I figured that if a Cloud Backup company likes these drives, they are going to be good for me too. Needless to say I use these in my Synology 2411 :-)

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Old Oct 12, 2012, 02:32 PM   #12
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You could get this Areca card for $570, the same 8-bay box I have (I found it for $399) and have twice the speed for $900 as the $700 one you linked.
So I'm starting to look into separate Mini Sas controller cards now, and this raises more questions. I found this RAID card at B&H. It seems to have the same features at half the price, and would be easier to buy at B&H along with my hard drives. Any reason the Areca card you mentioned would be better?

----------

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A bit dated but the following quote is from the Backblaze blog:
"The Hitachi 3TB drive (Hitachi Deskstar 5K3000 HDS5C3030ALA630) is our current favorite for both its low power demand and astounding reliability"

I figured that if a Cloud Backup company likes these drives, they are going to be good for me too. Needless to say I use these in my Synology 2411 :-)

Patrick
Thanks for the input. Next question. After spending a little extra to go with a Mini Sas RAID solution over eSATA, would it be a bad idea to then put 5400rpm drives in it? I guess the WD Red drives I mentioned early are actually some sort of variable speed and not limited to 5400rpm. Like I said before I'm guessing that when set up in a RAID 5 it will still be plenty fast even with 5400rpm drives, but I'm not really sure...
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Old Oct 12, 2012, 03:05 PM   #13
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So I'm starting to look into separate Mini Sas controller cards now, and this raises more questions. I found this RAID card at B&H. It seems to have the same features at half the price, and would be easier to buy at B&H along with my hard drives. Any reason the Areca card you mentioned would be better?
Not quite all the same features. It doesn't seem to have any on-board memory cache, and also doesn't support other RAID levels, such as RAID 6, which allows TWO drives to fail without data loss, instead of only one. It's saved me once, when I accidentally pulled the wrong drive during a failure.

I know you plan on making a RAID 5, so the second point might not be that valuable to you, but I think the on-board cache helps with speed quite a bit. My card came with 1GB of cache, but is upgradable to 4GB. 1GB is working fine for me so far, and I think it's very important. I also have a BBU (battery backup unit) attached to the RAID card... another great feature of Areca cards.

I think it's worth digging into this before you decide to go with a cheaper card. There are reasons they cost more, and they become critical when something goes wrong.

You have decided to make the move from backup storage use to working data use. That means you REALLY want to have fast, reliable data... unless it's really just for a hobby, and you don't mind losing the whole array for a day or two while you rebuild the array and reload the data from backups. I use mine for my paychecks and survival, so both reliability and speed are very important to me. I have two massive APC UPS units, one for the Mac Pro and RAID box, the other for monitors and other bits. If I pull the plugs, the entire system will continue to run for 45 minutes before I get down to the last battery bars. Further, the BBU on the Areca card ensures that no data loss occurs should I lose power. Might be overkill for you, but these are things to consider.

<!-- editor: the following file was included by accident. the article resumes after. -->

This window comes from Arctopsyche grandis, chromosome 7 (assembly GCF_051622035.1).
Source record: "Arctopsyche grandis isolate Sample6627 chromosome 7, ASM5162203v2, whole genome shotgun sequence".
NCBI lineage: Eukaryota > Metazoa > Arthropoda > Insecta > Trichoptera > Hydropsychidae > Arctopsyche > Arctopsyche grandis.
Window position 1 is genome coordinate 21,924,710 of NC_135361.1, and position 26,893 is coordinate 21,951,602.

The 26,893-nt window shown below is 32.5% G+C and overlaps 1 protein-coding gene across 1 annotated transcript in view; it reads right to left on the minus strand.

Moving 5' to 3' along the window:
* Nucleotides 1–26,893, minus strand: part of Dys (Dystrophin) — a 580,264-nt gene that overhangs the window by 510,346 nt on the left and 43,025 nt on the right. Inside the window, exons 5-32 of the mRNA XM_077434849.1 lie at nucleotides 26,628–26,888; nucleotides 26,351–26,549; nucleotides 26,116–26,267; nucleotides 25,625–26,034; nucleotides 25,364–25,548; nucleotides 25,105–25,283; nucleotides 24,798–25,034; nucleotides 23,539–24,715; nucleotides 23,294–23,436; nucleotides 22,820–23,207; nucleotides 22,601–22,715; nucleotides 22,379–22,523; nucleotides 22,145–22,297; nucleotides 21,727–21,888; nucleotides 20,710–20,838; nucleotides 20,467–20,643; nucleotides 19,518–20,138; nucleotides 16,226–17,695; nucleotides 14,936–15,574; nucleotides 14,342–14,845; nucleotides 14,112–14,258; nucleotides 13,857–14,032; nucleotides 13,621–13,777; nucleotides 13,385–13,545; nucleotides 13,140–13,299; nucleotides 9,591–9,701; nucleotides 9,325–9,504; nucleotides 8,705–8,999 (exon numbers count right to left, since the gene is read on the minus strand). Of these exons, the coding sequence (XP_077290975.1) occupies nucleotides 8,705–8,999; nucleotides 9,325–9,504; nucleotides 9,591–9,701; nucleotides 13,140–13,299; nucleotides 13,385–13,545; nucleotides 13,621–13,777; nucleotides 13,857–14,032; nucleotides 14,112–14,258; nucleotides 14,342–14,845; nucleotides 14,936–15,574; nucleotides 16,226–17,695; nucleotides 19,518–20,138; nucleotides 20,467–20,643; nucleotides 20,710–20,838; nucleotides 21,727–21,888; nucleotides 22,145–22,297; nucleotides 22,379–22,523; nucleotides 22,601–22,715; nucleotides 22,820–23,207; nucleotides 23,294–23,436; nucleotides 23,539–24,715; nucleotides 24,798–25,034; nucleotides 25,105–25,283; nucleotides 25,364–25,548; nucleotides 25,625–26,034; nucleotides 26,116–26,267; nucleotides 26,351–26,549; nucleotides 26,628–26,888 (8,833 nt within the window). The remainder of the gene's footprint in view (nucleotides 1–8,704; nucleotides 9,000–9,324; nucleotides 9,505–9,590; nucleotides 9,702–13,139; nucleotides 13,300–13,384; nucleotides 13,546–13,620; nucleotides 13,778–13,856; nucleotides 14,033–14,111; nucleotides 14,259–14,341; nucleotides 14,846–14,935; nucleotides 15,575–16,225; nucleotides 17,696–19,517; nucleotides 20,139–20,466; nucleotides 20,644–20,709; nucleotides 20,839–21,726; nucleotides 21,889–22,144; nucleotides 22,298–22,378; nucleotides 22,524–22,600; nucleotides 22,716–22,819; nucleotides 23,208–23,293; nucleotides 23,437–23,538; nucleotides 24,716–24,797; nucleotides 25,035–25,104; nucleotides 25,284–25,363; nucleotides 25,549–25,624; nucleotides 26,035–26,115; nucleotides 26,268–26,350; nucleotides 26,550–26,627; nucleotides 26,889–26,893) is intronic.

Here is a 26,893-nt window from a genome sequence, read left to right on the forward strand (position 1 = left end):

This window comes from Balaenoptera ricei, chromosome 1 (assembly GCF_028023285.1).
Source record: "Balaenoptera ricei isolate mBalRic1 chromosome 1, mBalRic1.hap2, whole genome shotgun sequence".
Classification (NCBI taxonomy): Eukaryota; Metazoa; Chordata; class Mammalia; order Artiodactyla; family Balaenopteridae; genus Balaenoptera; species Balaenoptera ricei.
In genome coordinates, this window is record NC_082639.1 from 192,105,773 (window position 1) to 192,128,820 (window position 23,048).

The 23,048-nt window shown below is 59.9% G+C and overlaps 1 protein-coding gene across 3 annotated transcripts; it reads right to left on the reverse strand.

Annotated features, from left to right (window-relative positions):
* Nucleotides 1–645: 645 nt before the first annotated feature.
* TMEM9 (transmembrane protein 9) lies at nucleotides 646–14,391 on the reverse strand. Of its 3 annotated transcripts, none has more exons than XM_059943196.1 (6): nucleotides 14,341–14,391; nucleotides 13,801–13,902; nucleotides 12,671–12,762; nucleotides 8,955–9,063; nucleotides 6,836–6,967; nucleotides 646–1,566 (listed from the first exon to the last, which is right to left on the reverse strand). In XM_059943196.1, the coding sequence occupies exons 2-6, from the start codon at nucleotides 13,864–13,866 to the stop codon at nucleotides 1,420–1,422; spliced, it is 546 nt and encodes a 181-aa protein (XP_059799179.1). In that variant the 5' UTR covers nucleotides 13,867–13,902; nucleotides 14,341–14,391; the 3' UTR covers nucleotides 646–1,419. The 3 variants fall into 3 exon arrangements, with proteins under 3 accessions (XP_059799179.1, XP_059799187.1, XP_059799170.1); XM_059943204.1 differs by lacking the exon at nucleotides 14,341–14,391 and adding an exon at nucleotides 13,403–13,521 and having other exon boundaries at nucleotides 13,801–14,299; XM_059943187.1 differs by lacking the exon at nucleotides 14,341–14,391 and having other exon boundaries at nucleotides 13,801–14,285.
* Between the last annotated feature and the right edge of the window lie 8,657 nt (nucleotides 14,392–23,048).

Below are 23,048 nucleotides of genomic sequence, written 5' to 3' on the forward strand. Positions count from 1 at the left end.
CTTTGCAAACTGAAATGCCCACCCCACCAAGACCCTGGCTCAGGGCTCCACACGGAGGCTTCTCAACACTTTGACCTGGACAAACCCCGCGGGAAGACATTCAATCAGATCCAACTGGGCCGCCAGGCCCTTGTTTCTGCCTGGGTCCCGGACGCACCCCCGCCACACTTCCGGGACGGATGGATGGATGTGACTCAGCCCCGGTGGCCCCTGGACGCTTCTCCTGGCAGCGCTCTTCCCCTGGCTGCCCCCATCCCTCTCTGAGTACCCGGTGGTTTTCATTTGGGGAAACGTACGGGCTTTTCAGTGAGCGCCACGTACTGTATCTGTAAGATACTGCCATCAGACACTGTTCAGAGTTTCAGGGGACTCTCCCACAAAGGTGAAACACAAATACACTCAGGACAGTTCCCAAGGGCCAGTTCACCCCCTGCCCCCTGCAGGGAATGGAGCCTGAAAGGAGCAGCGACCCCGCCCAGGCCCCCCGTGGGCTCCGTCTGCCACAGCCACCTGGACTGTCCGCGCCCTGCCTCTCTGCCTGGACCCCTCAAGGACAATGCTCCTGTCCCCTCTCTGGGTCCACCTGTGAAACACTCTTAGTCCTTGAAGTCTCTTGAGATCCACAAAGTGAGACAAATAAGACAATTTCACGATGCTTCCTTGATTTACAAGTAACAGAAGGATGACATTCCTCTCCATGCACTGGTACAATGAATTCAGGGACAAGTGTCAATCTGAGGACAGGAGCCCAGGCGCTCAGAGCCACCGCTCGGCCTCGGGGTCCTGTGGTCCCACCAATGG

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Old Oct 12, 2012, 03:51 PM   #14
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Not quite all the same features. It doesn't seem to have any on-board memory cache, and also doesn't support other RAID levels, such as RAID 6, which allows TWO drives to fail without data loss, instead of only one. It's saved me once, when I accidentally pulled the wrong drive during a failure.

I know you plan on making a RAID 5, so the second point might not be that valuable to you, but I think the on-board cache helps with speed quite a bit. My card came with 1GB of cache, but is upgradable to 4GB. 1GB is working fine for me so far, and I think it's very important. I also have a BBU (battery backup unit) attached to the RAID card... another great feature of Areca cards.

I think it's worth digging into this before you decide to go with a cheaper card. There are reasons they cost more, and they become critical when something goes wrong.

You have decided to make the move from backup storage use to working data use. That means you REALLY want to have fast, reliable data... unless it's really just for a hobby, and you don't mind losing the whole array for a day or two while you rebuild the array and reload the data from backups. I use mine for my paychecks and survival, so both reliability and speed are very important to me. I have two massive APC UPS units, one for the Mac Pro and RAID box, the other for monitors and other bits. If I pull the plugs, the entire system will continue to run for 45 minutes before I get down to the last battery bars. Further, the BBU on the Areca card ensures that no data loss occurs should I lose power. Might be overkill for you, but these are things to consider.